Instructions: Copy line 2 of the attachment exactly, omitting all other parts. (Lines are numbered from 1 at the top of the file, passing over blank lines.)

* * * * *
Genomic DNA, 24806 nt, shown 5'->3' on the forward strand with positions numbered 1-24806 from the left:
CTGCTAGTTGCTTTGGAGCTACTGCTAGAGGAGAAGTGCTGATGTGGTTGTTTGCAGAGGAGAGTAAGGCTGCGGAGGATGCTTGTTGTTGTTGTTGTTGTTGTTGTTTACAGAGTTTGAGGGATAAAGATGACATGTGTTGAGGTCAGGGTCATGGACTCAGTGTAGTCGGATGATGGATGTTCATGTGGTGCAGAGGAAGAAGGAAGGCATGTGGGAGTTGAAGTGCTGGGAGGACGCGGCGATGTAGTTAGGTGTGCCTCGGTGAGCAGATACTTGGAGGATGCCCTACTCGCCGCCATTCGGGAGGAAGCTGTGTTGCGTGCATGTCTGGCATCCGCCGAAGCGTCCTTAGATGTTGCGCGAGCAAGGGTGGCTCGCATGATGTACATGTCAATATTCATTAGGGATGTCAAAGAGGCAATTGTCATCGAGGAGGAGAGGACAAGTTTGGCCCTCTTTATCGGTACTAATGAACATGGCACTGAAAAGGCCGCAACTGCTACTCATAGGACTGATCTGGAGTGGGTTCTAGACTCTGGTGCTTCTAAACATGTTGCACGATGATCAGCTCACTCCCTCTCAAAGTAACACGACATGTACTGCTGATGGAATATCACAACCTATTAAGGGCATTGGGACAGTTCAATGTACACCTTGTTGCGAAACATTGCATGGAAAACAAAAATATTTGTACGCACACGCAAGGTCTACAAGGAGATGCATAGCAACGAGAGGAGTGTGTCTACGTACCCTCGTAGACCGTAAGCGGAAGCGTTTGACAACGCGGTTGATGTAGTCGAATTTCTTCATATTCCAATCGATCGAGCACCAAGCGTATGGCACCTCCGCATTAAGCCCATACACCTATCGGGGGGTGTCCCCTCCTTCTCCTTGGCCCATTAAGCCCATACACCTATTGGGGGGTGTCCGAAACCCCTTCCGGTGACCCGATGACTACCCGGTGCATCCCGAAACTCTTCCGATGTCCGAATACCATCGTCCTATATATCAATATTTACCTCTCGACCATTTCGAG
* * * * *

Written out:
CTGCTAGTTGCTTTGGAGCTACTGCTAGAGGAGAAGTGCTGATGTGGTTGTTTGCAGAGGAGAGTAAGGCTGCGGAGGATGCTTGTTGTTGTTGTTGTTGTTGTTGTTTACAGAGTTTGAGGGATAAAGATGACATGTGTTGAGGTCAGGGTCATGGACTCAGTGTAGTCGGATGATGGATGTTCATGTGGTGCAGAGGAAGAAGGAAGGCATGTGGGAGTTGAAGTGCTGGGAGGACGCGGCGATGTAGTTAGGTGTGCCTCGGTGAGCAGATACTTGGAGGATGCCCTACTCGCCGCCATTCGGGAGGAAGCTGTGTTGCGTGCATGTCTGGCATCCGCCGAAGCGTCCTTAGATGTTGCGCGAGCAAGGGTGGCTCGCATGATGTACATGTCAATATTCATTAGGGATGTCAAAGAGGCAATTGTCATCGAGGAGGAGAGGACAAGTTTGGCCCTCTTTATCGGTACTAATGAACATGGCACTGAAAAGGCCGCAACTGCTACTCATAGGACTGATCTGGAGTGGGTTCTAGACTCTGGTGCTTCTAAACATGTTGCACGATGATCAGCTCACTCCCTCTCAAAGTAACACGACATGTACTGCTGATGGAATATCACAACCTATTAAGGGCATTGGGACAGTTCAATGTACACCTTGTTGCGAAACATTGCATGGAAAACAAAAATATTTGTACGCACACGCAAGGTCTACAAGGAGATGCATAGCAACGAGAGGAGTGTGTCTACGTACCCTCGTAGACCGTAAGCGGAAGCGTTTGACAACGCGGTTGATGTAGTCGAATTTCTTCATATTCCAATCGATCGAGCACCAAGCGTATGGCACCTCCGCATTAAGCCCATACACCTATCGGGGGGTGTCCCCTCCTTCTCCTTGGCCCATTAAGCCCATACACCTATTGGGGGGTGTCCGAAACCCCTTCCGGTGACCCGATGACTACCCGGTGCATCCCGAAACTCTTCCGATGTCCGAATACCATCGTCCTATATATCAATATTTACCTCTCGACCATTTCGAG